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Gay dad, 31, ‘murdered his baby daughter just two weeks after he and husband had adopted her’



Scully-Hicks, a part-time fitness instructor of Delabole, Cornwall, denies murdering Elsie at the couple’s home in Llandaff, Cardiff.

Cardiff Crown Court heard that Wales Ambulance Service received a 999 call from Scully-Hicks at about 6.20pm on May 25, reporting that Elsie was unresponsive.

She received first aid from paramedics before being taken to the University Hospital of Wales, where she died in the early hours of May 29.

“It is the prosecution case that the injuries that caused Elsie’s death were inflicted upon her by the defendant shortly before he called the emergency services on that day,” Paul Lewis QC said.

“We allege that his attack on her on that day was not the first time that he had employed violence towards Elsie, nor was it the first time that he had caused her serious injury.

“We allege that his actions on the late afternoon/evening of May 25 were the tragic culmination of a course of violence conduct on his part towards a defenceless child – an infant that he should have loved and protected, but whom he instead assaulted, abused and ultimately murdered.”

Medical tests at the hospital found Elsie had suffered bilateral subdural haemorrhages – bleeding on both sides of her brain.

There was evidence of both recent and older bleeding in her brain. Haemorrhages were also found in front of both of Elsie’s eyes.

A post-mortem examination revealed that Elsie had also suffered several broken ribs, a fractured left femur and a fractured skull.

The court heard that Scully-Hicks has no criminal convictions.

The couple relocated to Cardiff in 2010 or 2011 – they married in Portugal in August 2012 and applied to become adopters later that year.

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Elsie was removed from her natural mother, a drug user, within days of her birth in November 2014, the court heard. She went to live with the Scully-Hicks in September 2015, aged 10 months and the couple formally adopted Elsie on May 12 2016.

“Within two weeks of Elsie’s formal adoption by the couple, we allege that the defendant had inflicted fatal injuries upon her,” Mr Lewis said.

Mr Scully-Hicks described her physically as being “tiny and delicate” but with a “brash and bouncy” personality, the jury was told.

On November 5 2015, Elsie suffered an injury to her right leg when Mr Scully-Hicks was at work.

She was taken to the doctor four days later and an X-ray at hospital on November 12 revealed a fracture just above her right ankle.

Mr Lewis said Scully-Hicks gave differing accounts of how Elsie suffered the injury to his husband and to doctors.

On December 16, while Mr Scully-Hicks was at work, Elsie sustained a bruise to the left hand side of her forehead, and on January 18, 2016, Elsie suffered another bruise to her head.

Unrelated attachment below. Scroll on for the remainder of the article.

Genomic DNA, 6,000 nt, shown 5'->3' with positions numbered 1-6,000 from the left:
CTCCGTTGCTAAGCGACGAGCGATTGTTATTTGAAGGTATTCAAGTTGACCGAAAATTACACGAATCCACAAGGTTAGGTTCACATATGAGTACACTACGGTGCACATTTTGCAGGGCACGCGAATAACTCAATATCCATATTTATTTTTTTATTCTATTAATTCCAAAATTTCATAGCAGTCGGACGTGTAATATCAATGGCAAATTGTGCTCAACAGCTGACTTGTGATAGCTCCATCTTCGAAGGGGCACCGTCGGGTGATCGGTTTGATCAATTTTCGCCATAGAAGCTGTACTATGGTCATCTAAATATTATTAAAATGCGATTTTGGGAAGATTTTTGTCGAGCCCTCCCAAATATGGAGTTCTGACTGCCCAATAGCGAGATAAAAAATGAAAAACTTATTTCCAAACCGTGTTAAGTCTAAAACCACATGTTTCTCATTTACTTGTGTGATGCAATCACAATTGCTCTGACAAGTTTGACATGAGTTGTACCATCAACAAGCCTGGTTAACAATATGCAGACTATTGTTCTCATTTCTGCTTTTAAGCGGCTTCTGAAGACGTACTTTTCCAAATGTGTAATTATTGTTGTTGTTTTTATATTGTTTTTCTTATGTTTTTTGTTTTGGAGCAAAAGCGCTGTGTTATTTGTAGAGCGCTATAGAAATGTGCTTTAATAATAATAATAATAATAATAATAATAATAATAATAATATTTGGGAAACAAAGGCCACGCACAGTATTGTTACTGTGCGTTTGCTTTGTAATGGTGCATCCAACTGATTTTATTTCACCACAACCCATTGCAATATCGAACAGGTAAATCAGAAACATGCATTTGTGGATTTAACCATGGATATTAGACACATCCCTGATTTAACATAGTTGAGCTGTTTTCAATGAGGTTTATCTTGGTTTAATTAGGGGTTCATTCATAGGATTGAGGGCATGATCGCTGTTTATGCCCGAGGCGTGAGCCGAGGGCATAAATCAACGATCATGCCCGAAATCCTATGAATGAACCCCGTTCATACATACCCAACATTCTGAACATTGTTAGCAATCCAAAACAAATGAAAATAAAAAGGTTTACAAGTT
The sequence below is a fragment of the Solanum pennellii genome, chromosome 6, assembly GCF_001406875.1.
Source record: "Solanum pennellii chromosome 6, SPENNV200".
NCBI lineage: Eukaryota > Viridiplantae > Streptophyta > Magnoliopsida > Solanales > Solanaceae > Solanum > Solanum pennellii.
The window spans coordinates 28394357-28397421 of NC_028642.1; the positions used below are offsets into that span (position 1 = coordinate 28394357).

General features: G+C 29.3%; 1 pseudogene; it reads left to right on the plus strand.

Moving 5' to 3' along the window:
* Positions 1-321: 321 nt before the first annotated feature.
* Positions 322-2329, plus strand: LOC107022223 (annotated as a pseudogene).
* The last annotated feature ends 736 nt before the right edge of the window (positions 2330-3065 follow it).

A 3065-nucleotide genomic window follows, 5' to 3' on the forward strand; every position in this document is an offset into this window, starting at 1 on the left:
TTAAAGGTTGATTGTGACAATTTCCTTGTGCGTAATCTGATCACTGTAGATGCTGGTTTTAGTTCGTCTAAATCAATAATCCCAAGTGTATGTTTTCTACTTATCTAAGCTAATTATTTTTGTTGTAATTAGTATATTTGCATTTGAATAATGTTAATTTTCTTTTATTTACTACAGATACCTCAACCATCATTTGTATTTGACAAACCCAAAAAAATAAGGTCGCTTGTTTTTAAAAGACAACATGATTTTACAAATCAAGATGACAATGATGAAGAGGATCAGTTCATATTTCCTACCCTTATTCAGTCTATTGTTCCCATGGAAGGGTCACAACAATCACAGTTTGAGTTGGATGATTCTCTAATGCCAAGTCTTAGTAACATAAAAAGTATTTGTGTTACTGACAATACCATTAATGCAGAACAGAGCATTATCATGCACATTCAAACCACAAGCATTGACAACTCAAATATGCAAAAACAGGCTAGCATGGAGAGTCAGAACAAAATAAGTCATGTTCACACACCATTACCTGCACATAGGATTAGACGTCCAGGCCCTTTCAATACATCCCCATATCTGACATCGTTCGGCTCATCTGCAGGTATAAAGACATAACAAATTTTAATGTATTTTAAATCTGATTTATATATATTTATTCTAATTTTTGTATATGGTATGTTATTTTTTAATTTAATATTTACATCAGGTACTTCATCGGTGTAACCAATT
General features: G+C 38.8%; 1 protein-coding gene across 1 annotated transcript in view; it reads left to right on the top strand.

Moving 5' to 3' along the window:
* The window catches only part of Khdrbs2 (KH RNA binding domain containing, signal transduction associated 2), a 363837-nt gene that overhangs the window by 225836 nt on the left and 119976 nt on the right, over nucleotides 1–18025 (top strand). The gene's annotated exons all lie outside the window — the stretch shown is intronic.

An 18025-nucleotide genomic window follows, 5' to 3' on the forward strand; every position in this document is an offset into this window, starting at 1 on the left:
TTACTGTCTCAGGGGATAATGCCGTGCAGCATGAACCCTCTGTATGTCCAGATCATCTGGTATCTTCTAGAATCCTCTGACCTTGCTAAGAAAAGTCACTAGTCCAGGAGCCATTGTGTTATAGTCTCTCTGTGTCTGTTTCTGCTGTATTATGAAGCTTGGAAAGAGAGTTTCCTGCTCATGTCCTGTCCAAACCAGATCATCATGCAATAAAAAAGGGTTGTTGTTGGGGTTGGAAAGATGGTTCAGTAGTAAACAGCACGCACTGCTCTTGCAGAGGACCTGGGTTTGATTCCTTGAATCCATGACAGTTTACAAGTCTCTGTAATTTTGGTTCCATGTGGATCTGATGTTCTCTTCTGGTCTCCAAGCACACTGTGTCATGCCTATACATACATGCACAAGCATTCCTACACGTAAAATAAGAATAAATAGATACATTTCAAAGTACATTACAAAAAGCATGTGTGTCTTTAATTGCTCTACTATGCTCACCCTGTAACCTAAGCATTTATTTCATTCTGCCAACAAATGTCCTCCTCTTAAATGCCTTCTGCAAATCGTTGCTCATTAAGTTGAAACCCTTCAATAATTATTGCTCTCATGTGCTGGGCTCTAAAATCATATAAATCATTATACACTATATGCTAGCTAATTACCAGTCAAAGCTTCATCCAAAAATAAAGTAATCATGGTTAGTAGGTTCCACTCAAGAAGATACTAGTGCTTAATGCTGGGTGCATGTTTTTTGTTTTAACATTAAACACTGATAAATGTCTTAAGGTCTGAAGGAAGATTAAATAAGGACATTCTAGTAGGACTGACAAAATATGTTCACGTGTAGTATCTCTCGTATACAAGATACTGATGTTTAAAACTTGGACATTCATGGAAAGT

Mr Scully-Hicks received a phone call from his husband on March 10, saying he was in an ambulance with Elsie as she had fallen down the stairs.

He claimed to have been sorting washing in a bedroom, with Elsie on the floor, before going downstairs – closing the gate behind him.

“He said he had then seen Elsie at the top of the stairs, that the baby gate had then opened and that Elsie had tumbled down the stairs,” Mr Lewis said.

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Mr Scully-Hicks was working in Leicester at the time but immediately headed to Cardiff, meeting the defendant at the University Hospital of Wales.

Elsie’s injuries were considered to be “consistent with a fall downstairs” and she was discharged home after four hours in hospital, Mr Lewis said.

On May 25, at 6.18pm, Scully-Hicks called for an ambulance, reporting Elsie was not awake or breathing.

“I was just changing my daughter for bed and she went all floppy and limp,” Scully-Hicks told the operator.

During the 999 call, lasting eight minutes and 22 seconds, Scully-Hicks could be heard saying “oh my God” and “this is horrible”.

Scully-Hicks allegedly told paramedic Jonathan Aberg that Elsie had “screamed out as in pain, then collapsed”.

“This was not something that the defendant was ever to tell Craig Scully-Hicks, hospital staff or the police,” Mr Lewis said.

At hospital, Scully-Hicks told police, doctors and his husband that he had changed Elsie on the floor in front of the television.

He took the dirty nappy out to the kitchen, leaving Elsie on the floor and returned to find her apparently sleeping – she did not respond to him and he began CPR.

“He seemed to be describing some sort of spontaneous collapse in the moments that he was out of the room and Elsie was alone,” Mr Lewis said.

Elsie’s ventilator was turned off in the early hours of May 29 and she died at 2.05am.

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